Friday Serious Post

I’ve never been more relived to see a Friday arrive! The week after coming back from vacation is always busy, but this week has been insane! I’m glad that it will soon be over.

I wanted to talk about something that has really been bothering me for a while now. I was reminded of it when I posted my Top Ten this past Tuesday. It’s something that I’ve been wanting to just shove aside, but to be honest, it’s really hard to do that now. Here’s my issue:

I was expecting to be flamed when I mentioned that Ender’s Game was among my favorite books.

I was an Orson Scott Card fan for years. I was probably in middle school or early high school when I first read Ender’s Game, and although the rest of the books in that series were not as good as the first, his companion Shadow series was brilliant. I was very excited to meet him and get him to sign my copy of How to Write Fantasy and Science Fiction at a Bookmarks Festival. Part of my decision to attend UNC Greensboro was due to the fact that he had taught a genre writing class there in the past. I got to attend a writing workshop hosted by Card and a few other writers at Southern Virgina College. If you can’t tell yet, I really admired the guy.

I can’t say that anymore.

For anyone who doesn’t know, Card has come out publicly with some very harsh anti-gay sentiments. He has also made some down right ludicrous political statements, but it’s the bigotry that bothers me the most. Yes, I know this is America, and he is free to believe whatever he wants to believe, but some of the things he has said are incredibly mean. As a straight girl who has several gay friends, this is something that I cannot tolerate.

And don’t even bring up Card’s religious views. Yes, I know he’s Mormon, but you know what? So was I. I was born and raised in the Mormon Church, and  have several close family members who are still active members of that faith. While I no longer believe in its tenants, I know for a fact that 99% of them do not believe anything like what Card is saying. He is just an incredibly vocal minority with a soap box to stand on because of his fame as a writer.

My point is this – I didn’t know anything about Card’s views back when I first began almost hero worshiping him. And now I feel almost ashamed to say that one of his books is one of my favorite books of all time. But this is the issue: should Card’s public persona reflect how I feel about his fiction? I still think that Ender’s Game is an amazing book, with a plot twist ending that still shocks me every time I read it.

Do I like Orson Scott Card as a person anymore? Not in the least. Do I like Orson Scott Card as an author? Um, kinda. Yeah.

See why I’m torn?

So here’s what I would like to do. Let’s have a discussion about this, since I know many of you who follow this blog are avid readers and writers. Do your personal feelings about an author color your feelings about their work? Have any of you had this problem?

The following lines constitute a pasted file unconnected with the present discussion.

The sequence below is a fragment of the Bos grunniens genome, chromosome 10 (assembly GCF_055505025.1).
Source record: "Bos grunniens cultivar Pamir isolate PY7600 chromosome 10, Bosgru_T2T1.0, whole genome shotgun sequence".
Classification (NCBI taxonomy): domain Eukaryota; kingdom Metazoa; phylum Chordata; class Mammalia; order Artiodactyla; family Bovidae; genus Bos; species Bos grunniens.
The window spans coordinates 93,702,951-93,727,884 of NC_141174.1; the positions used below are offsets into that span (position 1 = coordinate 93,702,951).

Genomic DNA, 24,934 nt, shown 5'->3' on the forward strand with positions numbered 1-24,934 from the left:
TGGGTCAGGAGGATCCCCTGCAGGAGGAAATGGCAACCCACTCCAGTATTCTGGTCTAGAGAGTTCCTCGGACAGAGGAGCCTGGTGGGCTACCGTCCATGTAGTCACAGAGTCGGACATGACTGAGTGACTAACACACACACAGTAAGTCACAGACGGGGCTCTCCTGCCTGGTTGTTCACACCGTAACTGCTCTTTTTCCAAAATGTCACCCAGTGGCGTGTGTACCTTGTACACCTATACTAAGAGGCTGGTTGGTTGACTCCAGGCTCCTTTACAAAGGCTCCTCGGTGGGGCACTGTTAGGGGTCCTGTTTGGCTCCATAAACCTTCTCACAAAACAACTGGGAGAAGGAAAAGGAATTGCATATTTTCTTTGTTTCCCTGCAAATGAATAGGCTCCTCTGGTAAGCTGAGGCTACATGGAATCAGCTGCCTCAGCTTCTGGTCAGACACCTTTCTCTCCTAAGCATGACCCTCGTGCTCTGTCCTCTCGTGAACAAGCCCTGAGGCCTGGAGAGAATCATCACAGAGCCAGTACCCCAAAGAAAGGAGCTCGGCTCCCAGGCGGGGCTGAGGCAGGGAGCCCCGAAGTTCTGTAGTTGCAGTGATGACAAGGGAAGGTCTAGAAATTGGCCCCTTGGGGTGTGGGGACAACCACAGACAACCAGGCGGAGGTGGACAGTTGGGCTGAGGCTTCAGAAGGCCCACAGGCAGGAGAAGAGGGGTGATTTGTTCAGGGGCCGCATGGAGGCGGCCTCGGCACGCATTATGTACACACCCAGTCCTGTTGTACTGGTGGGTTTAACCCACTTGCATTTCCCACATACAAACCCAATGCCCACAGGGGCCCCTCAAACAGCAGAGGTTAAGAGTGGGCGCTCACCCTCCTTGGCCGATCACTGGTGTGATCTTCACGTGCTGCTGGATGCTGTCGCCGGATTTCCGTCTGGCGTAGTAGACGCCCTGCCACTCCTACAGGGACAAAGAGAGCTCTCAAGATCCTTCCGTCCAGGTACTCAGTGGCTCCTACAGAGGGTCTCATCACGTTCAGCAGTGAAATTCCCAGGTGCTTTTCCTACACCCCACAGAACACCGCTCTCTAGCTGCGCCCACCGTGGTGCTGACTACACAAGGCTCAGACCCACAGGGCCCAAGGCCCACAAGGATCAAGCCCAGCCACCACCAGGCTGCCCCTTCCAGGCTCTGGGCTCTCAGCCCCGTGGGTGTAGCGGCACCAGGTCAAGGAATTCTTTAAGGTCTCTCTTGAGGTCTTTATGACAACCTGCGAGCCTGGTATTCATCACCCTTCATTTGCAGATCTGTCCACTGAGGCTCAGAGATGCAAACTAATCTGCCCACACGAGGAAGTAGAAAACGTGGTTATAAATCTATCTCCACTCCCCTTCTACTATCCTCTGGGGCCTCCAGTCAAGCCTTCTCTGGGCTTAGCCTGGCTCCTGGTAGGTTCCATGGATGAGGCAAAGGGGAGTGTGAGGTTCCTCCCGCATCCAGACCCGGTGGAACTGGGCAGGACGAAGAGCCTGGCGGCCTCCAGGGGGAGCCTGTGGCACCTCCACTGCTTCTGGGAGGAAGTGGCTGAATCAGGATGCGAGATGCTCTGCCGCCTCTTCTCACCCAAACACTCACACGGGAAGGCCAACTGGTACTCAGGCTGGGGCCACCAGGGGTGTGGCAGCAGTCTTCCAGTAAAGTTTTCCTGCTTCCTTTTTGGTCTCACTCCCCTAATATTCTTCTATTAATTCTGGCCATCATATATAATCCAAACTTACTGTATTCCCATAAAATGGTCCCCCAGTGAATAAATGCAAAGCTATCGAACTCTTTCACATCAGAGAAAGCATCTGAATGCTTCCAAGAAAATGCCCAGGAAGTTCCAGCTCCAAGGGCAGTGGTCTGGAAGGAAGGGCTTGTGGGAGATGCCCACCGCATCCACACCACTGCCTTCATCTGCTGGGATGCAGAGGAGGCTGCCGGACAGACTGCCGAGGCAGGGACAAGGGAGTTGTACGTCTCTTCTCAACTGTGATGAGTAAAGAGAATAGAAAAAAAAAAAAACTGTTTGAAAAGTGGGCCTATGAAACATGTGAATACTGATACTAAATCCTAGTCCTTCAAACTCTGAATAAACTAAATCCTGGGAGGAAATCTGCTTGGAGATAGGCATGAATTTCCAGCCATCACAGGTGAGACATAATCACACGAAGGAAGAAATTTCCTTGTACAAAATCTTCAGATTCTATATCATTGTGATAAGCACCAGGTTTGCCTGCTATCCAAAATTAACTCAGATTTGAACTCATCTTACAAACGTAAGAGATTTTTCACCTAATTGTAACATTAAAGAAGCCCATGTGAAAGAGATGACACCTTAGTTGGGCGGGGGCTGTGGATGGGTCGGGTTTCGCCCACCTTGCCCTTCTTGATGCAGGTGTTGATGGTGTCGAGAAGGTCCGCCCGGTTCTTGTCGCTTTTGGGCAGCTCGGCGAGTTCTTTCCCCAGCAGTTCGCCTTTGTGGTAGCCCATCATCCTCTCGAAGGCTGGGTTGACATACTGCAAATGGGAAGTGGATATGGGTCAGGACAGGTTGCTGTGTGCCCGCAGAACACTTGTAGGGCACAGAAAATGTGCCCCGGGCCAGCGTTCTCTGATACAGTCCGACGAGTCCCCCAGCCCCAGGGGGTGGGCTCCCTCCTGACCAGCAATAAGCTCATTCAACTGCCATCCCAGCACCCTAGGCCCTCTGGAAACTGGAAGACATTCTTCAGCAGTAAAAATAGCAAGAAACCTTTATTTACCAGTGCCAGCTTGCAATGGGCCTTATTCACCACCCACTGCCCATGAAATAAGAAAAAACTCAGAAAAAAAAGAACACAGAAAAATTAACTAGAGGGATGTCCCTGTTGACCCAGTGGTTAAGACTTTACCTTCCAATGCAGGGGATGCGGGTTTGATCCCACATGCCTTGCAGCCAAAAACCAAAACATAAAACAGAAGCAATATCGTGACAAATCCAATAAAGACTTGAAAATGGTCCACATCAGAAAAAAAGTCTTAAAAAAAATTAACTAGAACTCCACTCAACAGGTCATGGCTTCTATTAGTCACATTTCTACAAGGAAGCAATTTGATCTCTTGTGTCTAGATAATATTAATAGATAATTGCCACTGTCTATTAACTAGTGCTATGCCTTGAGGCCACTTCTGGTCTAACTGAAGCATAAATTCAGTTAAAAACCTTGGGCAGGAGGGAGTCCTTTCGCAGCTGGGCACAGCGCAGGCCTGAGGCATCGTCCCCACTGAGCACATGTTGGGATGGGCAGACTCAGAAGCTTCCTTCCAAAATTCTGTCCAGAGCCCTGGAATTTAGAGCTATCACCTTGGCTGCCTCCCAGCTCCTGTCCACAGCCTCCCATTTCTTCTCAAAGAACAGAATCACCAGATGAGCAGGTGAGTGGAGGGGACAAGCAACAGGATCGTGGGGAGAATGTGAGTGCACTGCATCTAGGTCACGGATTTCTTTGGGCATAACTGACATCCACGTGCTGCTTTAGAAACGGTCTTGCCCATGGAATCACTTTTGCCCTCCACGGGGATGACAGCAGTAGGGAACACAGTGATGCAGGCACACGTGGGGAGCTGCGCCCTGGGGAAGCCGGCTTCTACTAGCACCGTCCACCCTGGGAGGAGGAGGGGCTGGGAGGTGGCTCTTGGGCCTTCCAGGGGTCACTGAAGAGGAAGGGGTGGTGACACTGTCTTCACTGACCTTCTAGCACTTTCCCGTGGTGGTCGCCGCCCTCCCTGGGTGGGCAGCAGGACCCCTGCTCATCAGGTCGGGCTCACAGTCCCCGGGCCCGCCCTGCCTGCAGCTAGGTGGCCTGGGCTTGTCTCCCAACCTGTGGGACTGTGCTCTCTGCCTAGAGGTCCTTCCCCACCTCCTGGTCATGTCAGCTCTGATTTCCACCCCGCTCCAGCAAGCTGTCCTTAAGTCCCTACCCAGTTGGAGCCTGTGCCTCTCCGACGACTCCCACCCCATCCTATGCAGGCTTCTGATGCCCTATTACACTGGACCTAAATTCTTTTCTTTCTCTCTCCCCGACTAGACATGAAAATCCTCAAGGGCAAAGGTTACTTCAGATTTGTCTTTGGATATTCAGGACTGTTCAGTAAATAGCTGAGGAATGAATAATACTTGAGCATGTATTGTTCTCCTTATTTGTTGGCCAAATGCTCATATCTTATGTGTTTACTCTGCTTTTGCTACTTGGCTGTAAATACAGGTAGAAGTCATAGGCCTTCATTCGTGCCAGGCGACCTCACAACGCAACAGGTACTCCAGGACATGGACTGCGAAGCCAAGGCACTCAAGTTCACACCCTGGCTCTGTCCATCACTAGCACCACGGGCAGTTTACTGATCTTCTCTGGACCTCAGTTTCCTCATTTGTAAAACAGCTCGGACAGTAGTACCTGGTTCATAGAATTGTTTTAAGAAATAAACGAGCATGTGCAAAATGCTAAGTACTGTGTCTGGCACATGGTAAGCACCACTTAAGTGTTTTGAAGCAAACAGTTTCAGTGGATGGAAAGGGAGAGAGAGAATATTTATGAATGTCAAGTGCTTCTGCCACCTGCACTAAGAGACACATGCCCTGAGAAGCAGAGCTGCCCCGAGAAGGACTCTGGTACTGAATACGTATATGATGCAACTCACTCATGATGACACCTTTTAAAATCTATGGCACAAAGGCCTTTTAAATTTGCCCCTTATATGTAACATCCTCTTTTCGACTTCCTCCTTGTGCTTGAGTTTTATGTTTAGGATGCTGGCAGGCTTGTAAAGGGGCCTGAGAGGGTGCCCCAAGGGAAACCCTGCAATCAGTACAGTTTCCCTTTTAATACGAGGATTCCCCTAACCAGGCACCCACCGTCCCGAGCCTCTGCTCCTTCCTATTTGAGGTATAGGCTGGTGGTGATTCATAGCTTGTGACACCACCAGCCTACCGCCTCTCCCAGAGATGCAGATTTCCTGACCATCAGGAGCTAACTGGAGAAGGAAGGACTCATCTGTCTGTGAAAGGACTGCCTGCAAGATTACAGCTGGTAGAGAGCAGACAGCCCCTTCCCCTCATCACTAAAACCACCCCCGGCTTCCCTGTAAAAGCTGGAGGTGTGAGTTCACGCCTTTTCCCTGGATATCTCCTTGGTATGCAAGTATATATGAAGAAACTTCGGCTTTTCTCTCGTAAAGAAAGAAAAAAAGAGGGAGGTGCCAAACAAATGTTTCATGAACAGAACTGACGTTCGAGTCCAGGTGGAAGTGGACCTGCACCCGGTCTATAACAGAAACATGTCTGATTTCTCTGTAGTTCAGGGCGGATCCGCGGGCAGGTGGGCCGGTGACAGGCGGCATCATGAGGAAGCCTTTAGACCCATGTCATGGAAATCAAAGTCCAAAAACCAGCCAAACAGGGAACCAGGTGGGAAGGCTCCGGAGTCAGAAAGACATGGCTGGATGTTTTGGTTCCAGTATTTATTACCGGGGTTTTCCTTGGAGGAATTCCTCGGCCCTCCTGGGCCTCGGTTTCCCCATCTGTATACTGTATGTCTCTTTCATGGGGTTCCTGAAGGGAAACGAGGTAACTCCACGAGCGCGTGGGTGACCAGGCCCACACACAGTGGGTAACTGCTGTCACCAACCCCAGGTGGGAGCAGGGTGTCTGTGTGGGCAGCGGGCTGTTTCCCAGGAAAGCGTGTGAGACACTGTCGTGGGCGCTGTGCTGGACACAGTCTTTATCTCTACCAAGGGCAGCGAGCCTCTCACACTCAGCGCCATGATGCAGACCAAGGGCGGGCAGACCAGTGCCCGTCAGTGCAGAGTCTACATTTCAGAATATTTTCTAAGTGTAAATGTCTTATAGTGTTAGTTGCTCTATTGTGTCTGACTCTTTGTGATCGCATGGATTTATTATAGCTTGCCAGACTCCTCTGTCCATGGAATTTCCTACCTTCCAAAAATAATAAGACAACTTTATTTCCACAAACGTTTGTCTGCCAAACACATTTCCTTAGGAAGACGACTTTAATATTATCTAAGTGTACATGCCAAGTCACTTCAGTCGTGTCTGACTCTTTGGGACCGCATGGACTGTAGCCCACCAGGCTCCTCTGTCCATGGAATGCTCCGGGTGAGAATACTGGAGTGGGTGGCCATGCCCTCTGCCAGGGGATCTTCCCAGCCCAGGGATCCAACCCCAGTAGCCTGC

Categories: Drabbles

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4 replies

  1. I think it would depend on just how disgusted I was with his views – and as someone who is extremely supportive of gay rights, this is pretty bad. It’s not a problem I’ve ever had with an author before, but I had another friend once who stopped reading Marion Zimmer Bradley because of some stuff that came out about her.

    As I’ve only ever read one book by him, it’s not a particular problem for me in this instance. Now if someone like Mercedes Lackey or Chloe Neill came out and said something like this, I might have some problems.

    • Exactly. If something like this came out about Chloe Neill, for example, would you still feel comfortable reading her books? That’s my main issue. How do you disconnect the two? Or should you disconnect them?

      • It’s a difficult line to draw – although I *do* think there SHOULD be a line. I mean, obviously if I know something like that in advance, then more than likely I won’t start reading that author’s work. However, if it’s an established author whose work I’ve fallen in love with, it’s harder to decide. I think it would depend on just how abhorrent I found their opinions. If it was simply that the author was against gay marriage for whatever reason – but didn’t make a spectacle of themselves over it or use their writing as a platform for pushing that belief, then I’d probably continue reading the books, even though I’m a firm supporter of gay rights.

        On the other hand, if they were violently outspoken about it, and spread propaganda everywhere, and used their writing to further their aims, I’d probably stop reading and purchasing their work.

        Even if the line is drawn, it’s going to be fuzzy and gray, and vary from situation to situation.


  1. Movie Review: Ender’s Game | Life With No Plot

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